Rectifying the past and creating a better future collide in The Locksmith, the new action thriller from first-time director Nicolas Harvard. Ultimately, Harvard’s intention was to make a bona fide popcorn movie and with Ryan Phillippe at the helm, that’s come to pass in this noir-ish romp.
Phillippe plays Miller, an ex-con recently released from prison for a bungled robbery. Sure, he tries to walk a straight line and work his way back into the lives of his ex, Beth (Kate Bosworth), a police detective, and their young daughter, but things don’t go that smoothly. Toss in some mentor-ish help from an old friend (Ving Rhames of the Mission: Impossible films and Pulp Fiction), and Miller struggles to keep the past, well, right there in the past. When his daughter’s life hangs in the balance, it’s a major wake-up call.
“I love stories of redemption and Miller’s character arc,” Phillippe said. “Here’s a guy who wants to amend some wrongs in his past and reconnect with his daughter, and try to do some good in his life. That appealed to me a great deal. Then the fact that it’s very much a crime/heist thriller, but more so reliant on the relationships and on the human beings within that story. To me, it felt kind of like a ’70s film in a way; a throwback to a Steve McQueen-type of film.”
A Rare Collaborative Effort
There are a lot of moving pieces in The Locksmith. As Miller tries to keep things steady with his ex and daughter, there’s also April (Gabriela Quezada) to contend with—her brother, Kevin, was Miller’s partner in a botched job a decade ago, and April has fallen into a prostitution ring, led by Garrett Field (Charlie Weber). Seems April has a plan to restore the past and set her up in a new life. The twist? It requires Miller to fall back into his old ways for one more break-in.
For Harvard, the project was his first time directing a full-length feature. Juggling those moving pieces proved to be challenging at times. “It felt terrifying at first,” Harvard notes about directing. “Ultimately, I wound up feeling very much at home, especially with the incredible crew that our producers assembled. So, it changed from just that first-time insecurity to something else entirely. I’ve been in the film industry for a long time, I’ve seen this done before, so at some point it became, ‘Okay, I don’t even have time to think and worry about that. We just have to do it. This is what we’ve set out to do. And we’re going to chase it all the way till the end.’”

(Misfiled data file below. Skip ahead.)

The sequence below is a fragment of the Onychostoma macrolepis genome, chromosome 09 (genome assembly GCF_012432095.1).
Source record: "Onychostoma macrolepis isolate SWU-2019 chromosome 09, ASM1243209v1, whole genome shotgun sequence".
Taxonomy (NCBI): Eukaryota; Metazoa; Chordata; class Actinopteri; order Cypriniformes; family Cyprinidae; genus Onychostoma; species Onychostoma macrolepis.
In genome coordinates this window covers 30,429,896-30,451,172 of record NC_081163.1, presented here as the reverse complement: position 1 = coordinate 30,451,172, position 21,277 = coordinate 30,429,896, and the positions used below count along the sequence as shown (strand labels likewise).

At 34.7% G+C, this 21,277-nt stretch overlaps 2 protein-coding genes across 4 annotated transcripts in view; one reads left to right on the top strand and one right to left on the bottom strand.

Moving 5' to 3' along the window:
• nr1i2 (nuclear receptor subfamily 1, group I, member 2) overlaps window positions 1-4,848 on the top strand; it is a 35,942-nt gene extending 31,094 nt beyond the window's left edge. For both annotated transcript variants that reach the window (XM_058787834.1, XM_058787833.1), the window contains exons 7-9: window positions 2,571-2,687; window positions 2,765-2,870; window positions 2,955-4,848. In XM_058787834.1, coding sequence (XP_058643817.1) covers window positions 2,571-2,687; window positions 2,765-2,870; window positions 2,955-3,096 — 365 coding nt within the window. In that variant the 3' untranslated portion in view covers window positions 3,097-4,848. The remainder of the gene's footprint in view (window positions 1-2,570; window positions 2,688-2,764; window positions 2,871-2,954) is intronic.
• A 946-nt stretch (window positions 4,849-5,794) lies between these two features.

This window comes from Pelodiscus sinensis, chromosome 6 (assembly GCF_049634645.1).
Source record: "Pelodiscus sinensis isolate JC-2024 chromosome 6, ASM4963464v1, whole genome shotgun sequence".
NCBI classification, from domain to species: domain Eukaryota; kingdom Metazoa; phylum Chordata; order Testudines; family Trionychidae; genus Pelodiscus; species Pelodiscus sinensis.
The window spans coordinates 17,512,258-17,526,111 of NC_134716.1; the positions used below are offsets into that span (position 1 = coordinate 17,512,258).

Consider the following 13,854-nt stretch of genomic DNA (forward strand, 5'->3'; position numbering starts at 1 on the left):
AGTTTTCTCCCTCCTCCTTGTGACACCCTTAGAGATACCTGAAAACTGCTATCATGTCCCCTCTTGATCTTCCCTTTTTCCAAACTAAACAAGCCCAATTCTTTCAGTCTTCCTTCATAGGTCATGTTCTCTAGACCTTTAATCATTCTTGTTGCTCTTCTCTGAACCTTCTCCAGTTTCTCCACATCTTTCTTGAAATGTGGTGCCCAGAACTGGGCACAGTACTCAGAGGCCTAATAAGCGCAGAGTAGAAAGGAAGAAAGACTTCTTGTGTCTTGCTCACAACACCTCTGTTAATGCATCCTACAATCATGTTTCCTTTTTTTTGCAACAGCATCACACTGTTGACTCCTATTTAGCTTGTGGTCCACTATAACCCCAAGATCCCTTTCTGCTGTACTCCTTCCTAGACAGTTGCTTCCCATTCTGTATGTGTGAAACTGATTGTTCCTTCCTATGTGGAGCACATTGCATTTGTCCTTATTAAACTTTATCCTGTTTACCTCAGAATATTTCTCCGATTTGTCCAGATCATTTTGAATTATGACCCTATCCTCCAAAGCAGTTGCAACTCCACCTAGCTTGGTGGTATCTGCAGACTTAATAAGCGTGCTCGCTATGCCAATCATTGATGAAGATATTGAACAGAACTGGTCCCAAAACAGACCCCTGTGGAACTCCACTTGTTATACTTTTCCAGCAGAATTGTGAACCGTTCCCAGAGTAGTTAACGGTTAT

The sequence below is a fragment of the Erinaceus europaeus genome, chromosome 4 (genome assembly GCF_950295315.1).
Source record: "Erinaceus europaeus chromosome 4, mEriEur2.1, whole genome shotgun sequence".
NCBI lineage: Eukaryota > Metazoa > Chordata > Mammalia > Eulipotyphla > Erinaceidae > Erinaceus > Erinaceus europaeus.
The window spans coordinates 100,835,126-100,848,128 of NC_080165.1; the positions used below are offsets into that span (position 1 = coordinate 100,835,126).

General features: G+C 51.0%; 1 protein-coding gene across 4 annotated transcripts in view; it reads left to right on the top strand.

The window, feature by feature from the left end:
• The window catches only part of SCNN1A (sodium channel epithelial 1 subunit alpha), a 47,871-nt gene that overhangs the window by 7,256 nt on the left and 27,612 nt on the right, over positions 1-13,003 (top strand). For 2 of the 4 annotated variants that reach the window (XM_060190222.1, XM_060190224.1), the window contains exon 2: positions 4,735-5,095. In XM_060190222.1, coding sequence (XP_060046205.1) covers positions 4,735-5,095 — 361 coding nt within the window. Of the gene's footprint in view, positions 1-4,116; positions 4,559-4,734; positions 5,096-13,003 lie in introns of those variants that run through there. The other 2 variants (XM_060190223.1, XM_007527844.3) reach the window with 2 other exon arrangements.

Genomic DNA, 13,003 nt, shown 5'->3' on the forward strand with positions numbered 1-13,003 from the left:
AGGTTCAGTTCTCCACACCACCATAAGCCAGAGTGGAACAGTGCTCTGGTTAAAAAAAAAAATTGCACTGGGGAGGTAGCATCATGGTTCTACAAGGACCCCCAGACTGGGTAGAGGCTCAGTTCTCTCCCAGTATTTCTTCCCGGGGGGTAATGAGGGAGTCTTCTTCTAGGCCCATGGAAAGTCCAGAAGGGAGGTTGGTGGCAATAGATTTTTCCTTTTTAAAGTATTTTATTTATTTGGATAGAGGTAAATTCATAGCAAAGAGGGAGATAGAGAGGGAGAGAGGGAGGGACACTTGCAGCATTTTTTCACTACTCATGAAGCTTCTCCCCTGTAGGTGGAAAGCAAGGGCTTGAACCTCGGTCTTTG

“Nick is so hands-on, so when he’s operating the camera, he’s right in there with us,” Phillippe added. “In terms of what he did as a filmmaker, I think some of that intensity comes through. Working opposite a great cast also helped make that intensity believable. That’s your whole aim as an actor—wanting to find the truth and make it seem real and make people relate to what your character is going through.
“Nick is also French, so a lot of his recommendations for this film were noir and French films, and I’ve watched those,” Phillippe quickly noted, “but we also talked about other film influences, like James Caan movies from back in the 1980s. Like Thief, which you could classify as a thriller or heist movie, but it was also about the people and the relationships and in those connections. It’s like that in The Locksmith, too.”
When The Stakes Are Higher
Today’s film, TV, and streaming universe has changed dramatically in the last few years. With so much more at stake to have creative projects land well, it’s fitting to ask how Phillippe and Harvard maneuver through such an ever-shifting landscape.
“I learned a long time ago that the outcome is so unpredictable, in regard to how much of an audience is going to see it,” Phillippe shared. “Especially now, with all the different places that content can end up. In our instance, we’re starting off in some theaters and then on demand, then eventually it’s going to end up on one of the streaming services, and it’ll get more eyeballs on it.”
The Big Sky and Cruel Intentions alum went on to say that he gages potential projects more these days on the possibility of having a great shared experience. “It really comes down to the experience for me, especially at this age—the experience I’m going to have and the people I’ll be working with, and whether I feel like as if that’s going to be a positive thing,” he said. “And then, the question of… do I enjoy the character in the story enough that it doesn’t matter to me whether, you know, it immediately catches on and goes viral in some sense or gets a massive audience. You have to temper your expectations somewhat. I think that’s a healthy thing to do in this industry.”
When asked what he hopes audiences take away from The Locksmith, Harvard says, “There’s a refreshing simplicity to the movie for me. When you think of some of the bigger budget things coming out of Hollywood, The Locksmith has a kind of nostalgia to it. It’s just an appealing story; the type we don’t really see as much anymore. I hope audiences get a 90-minute break from the nutty stuff going on in the world. This is absolutely a popcorn movie. It’s meant to be enjoyed. And I hope people join us for the ride.”
The Locksmith hits theaters and on demand on February 3 from Screen Media Films.